INVISIBLE DANGER: Firefighters and cancer

A Fox 9 investigation finds some Minnesota firefighters are not being educated or trained on how to prevent cancer risks while on the job, even though a large percentage of firefighters want more help in cutting the risks of getting the disease.

Cancer has become the leading cause of line-of-duty deaths for firefighters. Sixty percent will die from cancer compared with 20 percent of the general public, according to the International Association of Firefighters.

Fire has changed. It was once primordial, with homes made of wood, glass, and metal. They are now loaded with burning plastics, electronics and flame retardants, a toxic soup of known carcinogens, leaving behind black soot that sticks to firefighters like tar.


Like most firefighters, Steve Shapira, took a measure of pride in the grime. The 17-year veteran of the St. Paul Fire Department was diagnosed with non-Hodgkin lymphoma, three years ago.

"I got four calls in one day of firefighters with cancers in St. Paul; skin cancer, oral cancer, there was a testicular cancer,” he said. "We are like a toxic sponge when we got into some of these fire situations."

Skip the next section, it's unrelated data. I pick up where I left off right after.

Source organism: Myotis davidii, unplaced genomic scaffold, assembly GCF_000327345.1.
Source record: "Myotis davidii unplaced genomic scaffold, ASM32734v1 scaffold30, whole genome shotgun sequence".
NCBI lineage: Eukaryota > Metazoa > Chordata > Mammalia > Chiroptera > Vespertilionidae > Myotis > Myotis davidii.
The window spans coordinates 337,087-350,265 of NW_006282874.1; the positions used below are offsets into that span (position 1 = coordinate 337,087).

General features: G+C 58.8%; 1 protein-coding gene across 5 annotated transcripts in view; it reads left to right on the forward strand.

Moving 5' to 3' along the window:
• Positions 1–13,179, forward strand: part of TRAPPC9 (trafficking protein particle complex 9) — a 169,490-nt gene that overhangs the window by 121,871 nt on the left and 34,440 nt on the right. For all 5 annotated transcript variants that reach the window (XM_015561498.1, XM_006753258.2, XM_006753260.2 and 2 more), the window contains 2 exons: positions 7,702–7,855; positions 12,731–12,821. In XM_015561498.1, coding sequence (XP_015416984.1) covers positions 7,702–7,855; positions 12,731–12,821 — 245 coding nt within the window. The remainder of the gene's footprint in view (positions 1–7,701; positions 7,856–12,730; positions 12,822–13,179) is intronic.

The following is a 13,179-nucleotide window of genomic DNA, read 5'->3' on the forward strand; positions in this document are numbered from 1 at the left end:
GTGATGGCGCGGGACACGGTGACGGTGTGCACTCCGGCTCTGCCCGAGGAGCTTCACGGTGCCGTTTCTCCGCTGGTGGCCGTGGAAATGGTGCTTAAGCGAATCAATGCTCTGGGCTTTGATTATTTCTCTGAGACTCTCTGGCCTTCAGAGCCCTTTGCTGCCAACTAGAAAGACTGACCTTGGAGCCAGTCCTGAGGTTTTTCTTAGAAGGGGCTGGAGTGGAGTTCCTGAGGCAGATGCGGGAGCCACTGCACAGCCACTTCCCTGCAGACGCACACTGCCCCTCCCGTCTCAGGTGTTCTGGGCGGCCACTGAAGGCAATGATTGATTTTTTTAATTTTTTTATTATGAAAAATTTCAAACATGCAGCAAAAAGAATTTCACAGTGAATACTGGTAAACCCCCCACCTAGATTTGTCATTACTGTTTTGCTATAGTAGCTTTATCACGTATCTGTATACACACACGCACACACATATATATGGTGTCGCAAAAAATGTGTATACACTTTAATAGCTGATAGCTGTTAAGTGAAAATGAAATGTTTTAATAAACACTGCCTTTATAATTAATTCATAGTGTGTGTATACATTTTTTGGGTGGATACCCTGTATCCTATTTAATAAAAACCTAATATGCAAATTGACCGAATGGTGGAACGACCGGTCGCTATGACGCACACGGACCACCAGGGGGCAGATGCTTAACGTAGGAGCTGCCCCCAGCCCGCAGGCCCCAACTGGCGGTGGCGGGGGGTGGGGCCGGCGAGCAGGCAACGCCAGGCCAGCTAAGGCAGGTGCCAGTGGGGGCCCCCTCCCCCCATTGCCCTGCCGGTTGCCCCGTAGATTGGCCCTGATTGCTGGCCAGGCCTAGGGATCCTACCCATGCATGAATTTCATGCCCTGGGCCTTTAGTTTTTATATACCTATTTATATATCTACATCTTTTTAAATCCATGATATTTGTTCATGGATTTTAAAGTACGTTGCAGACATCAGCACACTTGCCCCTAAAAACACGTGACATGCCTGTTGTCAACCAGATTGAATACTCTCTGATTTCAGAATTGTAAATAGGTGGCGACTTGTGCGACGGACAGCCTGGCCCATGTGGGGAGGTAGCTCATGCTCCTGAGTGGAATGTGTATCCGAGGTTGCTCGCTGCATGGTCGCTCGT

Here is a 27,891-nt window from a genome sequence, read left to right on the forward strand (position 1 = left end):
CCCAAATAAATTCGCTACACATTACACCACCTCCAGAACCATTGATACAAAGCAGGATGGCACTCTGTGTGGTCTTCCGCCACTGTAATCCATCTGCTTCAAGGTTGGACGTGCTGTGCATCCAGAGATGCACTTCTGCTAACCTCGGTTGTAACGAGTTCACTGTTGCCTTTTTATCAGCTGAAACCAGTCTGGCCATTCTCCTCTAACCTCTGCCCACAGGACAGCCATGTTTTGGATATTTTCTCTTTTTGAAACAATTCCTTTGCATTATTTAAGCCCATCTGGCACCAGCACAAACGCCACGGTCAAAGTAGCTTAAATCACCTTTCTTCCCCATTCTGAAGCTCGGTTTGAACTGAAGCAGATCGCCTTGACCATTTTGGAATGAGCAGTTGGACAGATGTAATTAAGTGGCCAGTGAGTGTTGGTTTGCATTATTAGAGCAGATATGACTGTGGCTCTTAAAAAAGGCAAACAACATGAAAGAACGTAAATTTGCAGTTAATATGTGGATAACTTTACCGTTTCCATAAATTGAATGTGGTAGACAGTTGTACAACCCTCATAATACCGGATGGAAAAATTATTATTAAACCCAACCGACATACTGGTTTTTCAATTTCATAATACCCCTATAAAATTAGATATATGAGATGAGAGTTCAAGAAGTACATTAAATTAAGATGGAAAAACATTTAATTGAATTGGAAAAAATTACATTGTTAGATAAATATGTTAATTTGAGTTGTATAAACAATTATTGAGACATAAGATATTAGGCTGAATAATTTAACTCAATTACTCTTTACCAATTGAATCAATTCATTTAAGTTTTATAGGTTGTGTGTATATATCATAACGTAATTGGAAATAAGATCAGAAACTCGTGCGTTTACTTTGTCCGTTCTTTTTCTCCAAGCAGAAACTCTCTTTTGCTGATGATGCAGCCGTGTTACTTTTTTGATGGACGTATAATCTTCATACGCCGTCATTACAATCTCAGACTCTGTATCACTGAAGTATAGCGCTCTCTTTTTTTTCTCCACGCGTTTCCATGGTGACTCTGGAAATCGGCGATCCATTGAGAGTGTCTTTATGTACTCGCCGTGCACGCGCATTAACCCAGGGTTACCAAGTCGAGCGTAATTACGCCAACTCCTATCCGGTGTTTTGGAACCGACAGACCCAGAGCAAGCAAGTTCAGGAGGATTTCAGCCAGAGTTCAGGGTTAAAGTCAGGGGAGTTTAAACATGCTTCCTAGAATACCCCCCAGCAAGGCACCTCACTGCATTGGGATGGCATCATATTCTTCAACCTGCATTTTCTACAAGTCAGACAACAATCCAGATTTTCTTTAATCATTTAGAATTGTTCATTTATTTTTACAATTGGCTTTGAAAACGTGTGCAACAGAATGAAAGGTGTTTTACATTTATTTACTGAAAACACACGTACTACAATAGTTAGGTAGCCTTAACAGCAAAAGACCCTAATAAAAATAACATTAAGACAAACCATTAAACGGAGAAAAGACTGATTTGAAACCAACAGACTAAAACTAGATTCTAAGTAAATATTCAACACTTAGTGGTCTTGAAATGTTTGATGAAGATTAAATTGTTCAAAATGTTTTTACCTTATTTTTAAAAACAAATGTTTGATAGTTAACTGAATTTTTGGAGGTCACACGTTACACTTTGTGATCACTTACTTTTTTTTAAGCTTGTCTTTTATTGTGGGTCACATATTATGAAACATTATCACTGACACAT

"Our firefighters take an oath, ‘look I'll sacrifice myself to save someone if I have to’, but they're sacrificing themselves every day by going into these toxic environments,” said St. Paul Fire Chief, Tim Butler.

In Albert Lea, the department of 16 full-time firefighters had three men developed cancer within about a year.

Brett Boss, a marathon runner, was diagnosed with a rare bone cancer at 31. Another member of the team was diagnosed with testicular cancer.

Arson investigator, Doug Johnson, was diagnosed with inoperable brain cancer and he died in October at the age of 51. 

"Even if he would've known it would've increased their risk of cancer, he still would've fought fires and did what they did. And I think most firefighters would too. It's just in their blood," said his wife, Evon.

According to the Journal of Occupational and Environmental Medicine, firefighters are twice as likely to develop testicular cancer (102 percent).

There's also a greater risk of; multiple myeloma (53 percent), non-Hodgkin lymphoma (51 percent), skin (39 percent), brain cancer (32 percent), prostate (28 percent), stomach (22 percent) and colon cancer (21 percent).